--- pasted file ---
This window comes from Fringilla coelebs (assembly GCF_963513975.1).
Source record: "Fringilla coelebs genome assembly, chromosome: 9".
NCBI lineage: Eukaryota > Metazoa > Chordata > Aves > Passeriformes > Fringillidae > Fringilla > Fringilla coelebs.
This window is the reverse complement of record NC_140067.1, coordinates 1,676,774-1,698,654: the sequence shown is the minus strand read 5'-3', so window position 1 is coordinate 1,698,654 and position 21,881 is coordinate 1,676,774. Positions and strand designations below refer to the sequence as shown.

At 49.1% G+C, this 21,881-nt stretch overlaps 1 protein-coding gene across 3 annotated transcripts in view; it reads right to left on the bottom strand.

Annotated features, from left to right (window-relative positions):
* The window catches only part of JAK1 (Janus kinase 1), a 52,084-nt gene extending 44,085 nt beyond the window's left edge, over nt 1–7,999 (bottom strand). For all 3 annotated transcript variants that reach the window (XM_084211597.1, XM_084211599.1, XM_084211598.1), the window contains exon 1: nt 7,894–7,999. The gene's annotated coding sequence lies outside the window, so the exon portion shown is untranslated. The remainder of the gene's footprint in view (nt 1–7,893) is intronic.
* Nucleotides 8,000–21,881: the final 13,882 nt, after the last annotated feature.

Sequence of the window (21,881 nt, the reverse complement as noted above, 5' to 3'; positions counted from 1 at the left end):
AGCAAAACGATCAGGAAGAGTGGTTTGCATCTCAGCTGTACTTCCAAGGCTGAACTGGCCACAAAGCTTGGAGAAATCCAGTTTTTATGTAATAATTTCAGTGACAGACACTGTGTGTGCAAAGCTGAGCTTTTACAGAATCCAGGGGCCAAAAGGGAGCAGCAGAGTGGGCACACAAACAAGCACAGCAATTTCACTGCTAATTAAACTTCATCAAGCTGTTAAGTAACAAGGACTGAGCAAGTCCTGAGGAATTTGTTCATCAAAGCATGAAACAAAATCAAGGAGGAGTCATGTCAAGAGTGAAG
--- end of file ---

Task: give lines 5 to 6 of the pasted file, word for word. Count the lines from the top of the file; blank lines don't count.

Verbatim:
At 49.1% G+C, this 21,881-nt stretch overlaps 1 protein-coding gene across 3 annotated transcripts in view; it reads right to left on the bottom strand.

Annotated features, from left to right (window-relative positions):